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A Lie Is A Lie

Welcome to the February 2013 Authentic Parenting Blog Carnival: Honesty

This post was written for inclusion in the monthly Authentic Parenting Blog Carnival hosted by Authentic Parenting and Living Peacefully with Children. This month our participants have written about authenticity through honesty. We hope you enjoy this month’s posts and consider joining us next month when we share about Self-Expression and Conformity.

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A Lie Is A Lie: HybridRastaMama.com Follow Me on Pinterest

One universal parenting truth (in my humble opinion) is to instill honesty in your child. Help them understand what a lie is, what it can do, and how to navigate difficult conversations in an honest way.

A second universal parenting truth (again in my humble opinion) is that CHILDREN should not lie but all bets are off when it comes to being honest with your children.

Of course, there is a fine line here right?

Parents lie to their children All. The. Time. Does this sound familiar:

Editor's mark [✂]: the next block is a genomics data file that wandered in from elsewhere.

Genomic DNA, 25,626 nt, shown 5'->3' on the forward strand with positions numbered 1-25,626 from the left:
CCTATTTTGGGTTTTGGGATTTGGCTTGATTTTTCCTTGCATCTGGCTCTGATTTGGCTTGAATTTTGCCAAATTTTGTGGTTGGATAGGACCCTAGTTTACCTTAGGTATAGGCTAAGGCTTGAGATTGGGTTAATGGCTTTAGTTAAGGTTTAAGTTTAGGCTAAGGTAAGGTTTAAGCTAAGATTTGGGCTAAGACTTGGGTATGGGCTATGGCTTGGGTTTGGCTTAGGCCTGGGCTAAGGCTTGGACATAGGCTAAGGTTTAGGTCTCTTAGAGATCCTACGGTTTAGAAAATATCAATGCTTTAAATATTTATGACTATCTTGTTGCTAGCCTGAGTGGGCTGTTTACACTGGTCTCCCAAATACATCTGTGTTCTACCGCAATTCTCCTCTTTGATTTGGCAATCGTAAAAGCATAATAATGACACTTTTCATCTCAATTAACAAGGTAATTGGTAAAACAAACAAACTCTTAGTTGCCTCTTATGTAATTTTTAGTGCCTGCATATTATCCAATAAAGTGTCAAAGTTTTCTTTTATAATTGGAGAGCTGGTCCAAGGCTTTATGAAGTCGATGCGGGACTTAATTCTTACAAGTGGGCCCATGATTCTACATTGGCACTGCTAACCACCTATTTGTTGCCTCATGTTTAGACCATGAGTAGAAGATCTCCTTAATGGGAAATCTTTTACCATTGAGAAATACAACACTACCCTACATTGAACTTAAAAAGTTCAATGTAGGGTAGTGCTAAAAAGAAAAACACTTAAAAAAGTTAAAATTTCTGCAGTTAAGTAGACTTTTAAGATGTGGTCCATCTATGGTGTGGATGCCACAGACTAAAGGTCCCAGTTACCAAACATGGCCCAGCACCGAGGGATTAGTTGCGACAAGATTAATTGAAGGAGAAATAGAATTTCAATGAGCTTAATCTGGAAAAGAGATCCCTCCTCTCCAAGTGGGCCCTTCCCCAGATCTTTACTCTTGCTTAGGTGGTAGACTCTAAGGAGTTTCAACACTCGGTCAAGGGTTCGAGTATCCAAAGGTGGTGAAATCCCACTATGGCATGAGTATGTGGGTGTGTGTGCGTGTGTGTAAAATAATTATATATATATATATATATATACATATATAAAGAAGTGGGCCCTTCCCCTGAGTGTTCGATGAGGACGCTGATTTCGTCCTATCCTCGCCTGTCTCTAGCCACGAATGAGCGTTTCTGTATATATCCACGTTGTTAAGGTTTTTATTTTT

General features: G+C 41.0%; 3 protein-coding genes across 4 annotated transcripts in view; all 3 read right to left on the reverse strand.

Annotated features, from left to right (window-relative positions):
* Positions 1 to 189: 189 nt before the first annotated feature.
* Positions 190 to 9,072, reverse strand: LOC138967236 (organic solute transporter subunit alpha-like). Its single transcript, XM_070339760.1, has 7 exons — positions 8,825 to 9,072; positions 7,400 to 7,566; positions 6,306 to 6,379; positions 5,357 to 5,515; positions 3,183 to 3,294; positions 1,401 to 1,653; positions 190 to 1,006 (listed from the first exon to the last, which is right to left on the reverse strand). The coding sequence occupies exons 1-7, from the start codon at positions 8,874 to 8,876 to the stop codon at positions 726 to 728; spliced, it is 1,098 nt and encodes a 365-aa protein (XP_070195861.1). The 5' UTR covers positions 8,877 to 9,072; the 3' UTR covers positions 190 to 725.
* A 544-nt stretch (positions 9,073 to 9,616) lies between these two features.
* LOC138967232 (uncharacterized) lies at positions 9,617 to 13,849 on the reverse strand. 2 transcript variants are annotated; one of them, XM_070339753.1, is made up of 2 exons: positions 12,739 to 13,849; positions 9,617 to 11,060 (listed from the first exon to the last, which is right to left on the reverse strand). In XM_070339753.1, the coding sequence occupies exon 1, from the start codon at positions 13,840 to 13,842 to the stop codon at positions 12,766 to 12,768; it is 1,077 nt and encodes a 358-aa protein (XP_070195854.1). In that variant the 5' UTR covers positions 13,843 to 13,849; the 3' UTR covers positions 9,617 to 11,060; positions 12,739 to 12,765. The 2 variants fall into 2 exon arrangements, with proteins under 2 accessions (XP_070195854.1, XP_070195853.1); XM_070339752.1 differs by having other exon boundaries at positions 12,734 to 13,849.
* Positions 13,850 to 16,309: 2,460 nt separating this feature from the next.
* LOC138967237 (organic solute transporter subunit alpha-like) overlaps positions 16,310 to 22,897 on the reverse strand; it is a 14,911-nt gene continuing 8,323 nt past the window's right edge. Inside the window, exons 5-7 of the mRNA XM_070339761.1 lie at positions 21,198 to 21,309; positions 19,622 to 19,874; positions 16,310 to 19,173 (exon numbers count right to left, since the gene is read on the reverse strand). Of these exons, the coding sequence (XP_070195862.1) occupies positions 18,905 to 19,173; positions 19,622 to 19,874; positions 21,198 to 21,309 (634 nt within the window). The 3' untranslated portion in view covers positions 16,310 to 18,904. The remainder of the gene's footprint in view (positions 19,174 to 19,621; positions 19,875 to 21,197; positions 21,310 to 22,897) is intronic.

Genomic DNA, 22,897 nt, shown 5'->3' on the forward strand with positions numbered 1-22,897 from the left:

•  No sweetie – we are out of those crackers (when really, you just don’t want to get into a battle over eating a snack too close to mealtime).
  • I haven’t seen that puzzle in a long time (when you know where it is but do not want to deal with the mess).
  •  Nope – all the playgrounds are closed today (because you don’t want to go out in the cold).
  • If you eat that you will get really sick (when in fact you do not want to take the time to explain why that food item is not a healthful choice).
  • There is no reason to be scared.
  • Santa is watching you.
  • The tooth fairy will be coming tonight.
  • The Elf reports back to Santa.
  • Nana went to heaven and she is sitting on a cloud keeping us safe.
  • Oh, what is a prostitute? Oh, that’s just another word for someone who is unemployed.
  • Oh, what is a condom? That is short for condominium.

While your “lies” may not be exactly like these examples, I think you get the point I am trying to make.

When did it become perfectly acceptable to lie to our children? We, as adults, do not like being lied to by anyone. So why would we think that it is ok to lie to our children on a fairly consistent basis?

First, I think parents lie out of laziness. I agree that is can be easier to avoid the truth a bit and not be bombarded with 10,000 “whys” from your 3 or 4 year old. At the end of a long and busy day, the last thing a parent wants to do is deal with a power struggle. So of course the parent lies to make things easier on themselves.

Second, parents lie to avoid conflict whether this be a parent-child conflict, a sibling conflict, or a relative conflict. As human beings, we do not like to be pushed outside of our comfort zone and conflict is a sure fire way to do this. So, most of us avoid it. In this case, we do so by lying to our children.